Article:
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Renault UK marketing director Phil York discusses the challenges and opportunities around tying together online and offline marketing


By Jessica Davies, News Editor

January 14, 2013 | 5 min read

Tying together the offline and online customer journey and understanding differing behaviours across channels and devices is core to Renault Group’s success, according to marketing director Phil York.

The group has a raft of new cars in the pipeline for 2013 including the fourth generation of Clio, its first breed of crossovers the Renault Captur, and the electric model Renault Zoe. It is also launching its Dacia “smart buy” brand, designed to make new cars affordable to a whole new category of used car owners.

Launching new models in an increasingly competitive market is not without its challenges, and factoring in what role digital should play within the rest of the media mix is paramount, according to York.

“The challenge for all these launches is to put our new cars in front of new customers. We know that buyers are doing more research online and visiting car showrooms less and less – so ensuring we respond to this is key,” he says.

Over the past five years the number of visits to show rooms has dropped significantly as a result of people researching more online. Focus will therefore be on ensuring it has the right content for its web and mobile experiences so customers are engaged with the brand and their expectations are met, says York.

This will include building engagement around its multiplatform TV channel Renault TV, created by Publicis Entertainment, launched last year across multiple channels and devices including iOS and Android platforms.

A quarter of Renault UK’s traffic now comes via mobile devices, and there has been a significant shift within that towards tablets – a 400 per cent increase in the second half of 2012 – bolstered by the launch of more affordable devices including Google’s Nexus 7 and the iPad Mini.

The car group is steadily increasing its investment in digital channels, with it currently accounting for around 25 per cent of the overall marketing mix.

However, with budgets being squeezed the need to maximise efficiency becomes more urgent, and therefore so does the ability to test and track activity and better target its marketing, according to York.

“With so many model launches, the key indicators for us are awareness generation and working with our dealer network to maximise sales lead volumes. For new car launches, TV and outdoor are still vital to build brand awareness quickly, but online is king when it comes to lead generation.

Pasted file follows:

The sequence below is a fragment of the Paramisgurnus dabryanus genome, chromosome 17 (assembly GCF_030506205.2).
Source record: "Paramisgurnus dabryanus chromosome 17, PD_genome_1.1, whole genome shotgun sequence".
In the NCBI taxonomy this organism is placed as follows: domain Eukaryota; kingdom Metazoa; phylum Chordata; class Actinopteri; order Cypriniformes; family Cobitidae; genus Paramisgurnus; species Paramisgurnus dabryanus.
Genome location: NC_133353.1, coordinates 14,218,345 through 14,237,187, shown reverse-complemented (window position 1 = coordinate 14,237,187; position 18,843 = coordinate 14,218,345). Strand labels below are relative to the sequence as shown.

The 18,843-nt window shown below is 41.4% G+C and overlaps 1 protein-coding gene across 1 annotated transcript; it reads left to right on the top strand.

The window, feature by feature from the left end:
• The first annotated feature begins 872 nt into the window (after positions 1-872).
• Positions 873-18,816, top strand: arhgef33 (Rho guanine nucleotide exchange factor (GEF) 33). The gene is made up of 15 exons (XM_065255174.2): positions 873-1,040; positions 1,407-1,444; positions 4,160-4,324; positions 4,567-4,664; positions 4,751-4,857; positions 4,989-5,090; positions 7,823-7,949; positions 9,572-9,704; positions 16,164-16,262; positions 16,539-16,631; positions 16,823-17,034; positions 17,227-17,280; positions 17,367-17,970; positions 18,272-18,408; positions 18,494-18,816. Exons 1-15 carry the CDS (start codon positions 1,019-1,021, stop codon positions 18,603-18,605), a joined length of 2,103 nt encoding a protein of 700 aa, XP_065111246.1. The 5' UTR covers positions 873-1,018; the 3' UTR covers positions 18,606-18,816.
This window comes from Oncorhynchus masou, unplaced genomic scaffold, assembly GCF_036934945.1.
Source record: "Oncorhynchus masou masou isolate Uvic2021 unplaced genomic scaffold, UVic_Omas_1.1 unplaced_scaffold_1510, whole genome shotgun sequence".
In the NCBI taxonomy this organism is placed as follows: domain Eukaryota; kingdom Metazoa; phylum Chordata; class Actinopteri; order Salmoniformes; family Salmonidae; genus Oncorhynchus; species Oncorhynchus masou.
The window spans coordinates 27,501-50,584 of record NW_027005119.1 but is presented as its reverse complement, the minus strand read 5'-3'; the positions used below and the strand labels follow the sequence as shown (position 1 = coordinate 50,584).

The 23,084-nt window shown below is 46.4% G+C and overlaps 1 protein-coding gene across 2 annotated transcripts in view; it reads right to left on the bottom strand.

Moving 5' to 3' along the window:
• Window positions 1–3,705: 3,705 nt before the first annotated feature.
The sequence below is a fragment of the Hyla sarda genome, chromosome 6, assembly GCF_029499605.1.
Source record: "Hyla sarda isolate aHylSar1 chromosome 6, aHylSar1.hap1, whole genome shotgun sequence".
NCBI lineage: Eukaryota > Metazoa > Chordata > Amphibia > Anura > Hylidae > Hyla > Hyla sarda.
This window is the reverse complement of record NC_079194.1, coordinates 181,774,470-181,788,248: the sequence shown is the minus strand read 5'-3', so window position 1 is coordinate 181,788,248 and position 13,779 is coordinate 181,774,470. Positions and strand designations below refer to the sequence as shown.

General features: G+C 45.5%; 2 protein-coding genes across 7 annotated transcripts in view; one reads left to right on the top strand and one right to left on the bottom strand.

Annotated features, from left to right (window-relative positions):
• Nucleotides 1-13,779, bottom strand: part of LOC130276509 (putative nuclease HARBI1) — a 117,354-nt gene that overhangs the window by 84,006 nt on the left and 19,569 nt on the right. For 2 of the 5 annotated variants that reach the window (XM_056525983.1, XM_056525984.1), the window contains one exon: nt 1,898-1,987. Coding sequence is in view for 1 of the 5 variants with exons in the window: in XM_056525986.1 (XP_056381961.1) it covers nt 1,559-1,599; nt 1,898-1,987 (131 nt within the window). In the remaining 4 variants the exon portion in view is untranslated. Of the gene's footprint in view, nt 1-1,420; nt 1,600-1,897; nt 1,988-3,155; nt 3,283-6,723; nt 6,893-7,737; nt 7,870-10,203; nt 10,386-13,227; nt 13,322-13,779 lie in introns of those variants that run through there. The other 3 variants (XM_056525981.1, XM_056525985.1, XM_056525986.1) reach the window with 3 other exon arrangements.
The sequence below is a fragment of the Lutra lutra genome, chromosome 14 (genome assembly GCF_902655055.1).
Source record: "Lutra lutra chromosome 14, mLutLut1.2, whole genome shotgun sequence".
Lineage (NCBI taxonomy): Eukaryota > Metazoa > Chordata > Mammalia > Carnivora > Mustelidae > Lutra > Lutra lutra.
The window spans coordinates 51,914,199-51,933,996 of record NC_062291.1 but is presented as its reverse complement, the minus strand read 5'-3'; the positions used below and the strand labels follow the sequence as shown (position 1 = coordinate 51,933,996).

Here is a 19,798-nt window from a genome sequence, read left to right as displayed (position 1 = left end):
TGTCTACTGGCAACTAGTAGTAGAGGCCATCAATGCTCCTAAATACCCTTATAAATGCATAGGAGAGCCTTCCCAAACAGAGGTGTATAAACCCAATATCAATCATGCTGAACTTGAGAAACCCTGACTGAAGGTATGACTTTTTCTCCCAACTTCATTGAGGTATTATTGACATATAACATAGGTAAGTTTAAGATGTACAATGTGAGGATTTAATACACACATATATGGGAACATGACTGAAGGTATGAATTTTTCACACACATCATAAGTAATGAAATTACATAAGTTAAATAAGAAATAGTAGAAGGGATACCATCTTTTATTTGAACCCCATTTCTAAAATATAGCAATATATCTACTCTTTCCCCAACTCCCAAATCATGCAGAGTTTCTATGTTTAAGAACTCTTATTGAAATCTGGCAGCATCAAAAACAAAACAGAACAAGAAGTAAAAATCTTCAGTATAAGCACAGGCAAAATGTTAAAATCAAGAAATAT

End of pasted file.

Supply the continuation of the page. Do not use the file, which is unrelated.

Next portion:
“For Dacia, it’s all about breaking the rules – so a more direct challenger approach will create stand-out … and the prices speak for themselves, so PR will be a key tool here. In both cases, I’d like to see some examples of innovative cut-through activity – that’s very much part of the Renault way,” he says.

Viral marketing is a "tough area to crack" but can help generate buzz and awareness around Renault product launches, according to York. The challenge is not only to find the idea that can ensure a video goes viral, but to ensure its subsequent distribution strategy is keenly defined or it can be a waste of investment, he adds.

York expects to see the market lean heavily towards personalisation in the coming year. “At a macro level, we’ve seen the market polarising between premium and budget brands – as well as a trend towards ever greater individuality and personalisation. New car buyers who are investing a large sum of money in a new car want it more than ever to reflect their own style and personality. Unsurprisingly, there’s also a growing consumer focus on running costs too.

“So the response is for more striking designs, growth of crossovers, more and more personalisation options as well as a growth in ‘all-inclusive’ ownership packages, such as Renault’s 4+ package, launched in 2012.

“In a time of economic uncertainty, heritage is important too, as customers want to invest in brands they can trust. That’s a theme we continue to see reflected in communications,” he says.

Discussing his role as a judge at this year’s The Drum Marketing Awards, York says he expects to see a good level of innovation. “It’s fascinating to see brands challenging convention and trying new things. When it works, it’s brilliant. When it doesn’t, the learnings are some of the most valuable you can have,” he says.

Deadline to enter The Drum Marketing Awards is 25 January and will include categories such as Integrated Strategy, Brand of the Year, Marketing Services Company of the Year, PR Strategy of the Year, Global Brand Strategy of the Year to name a few.


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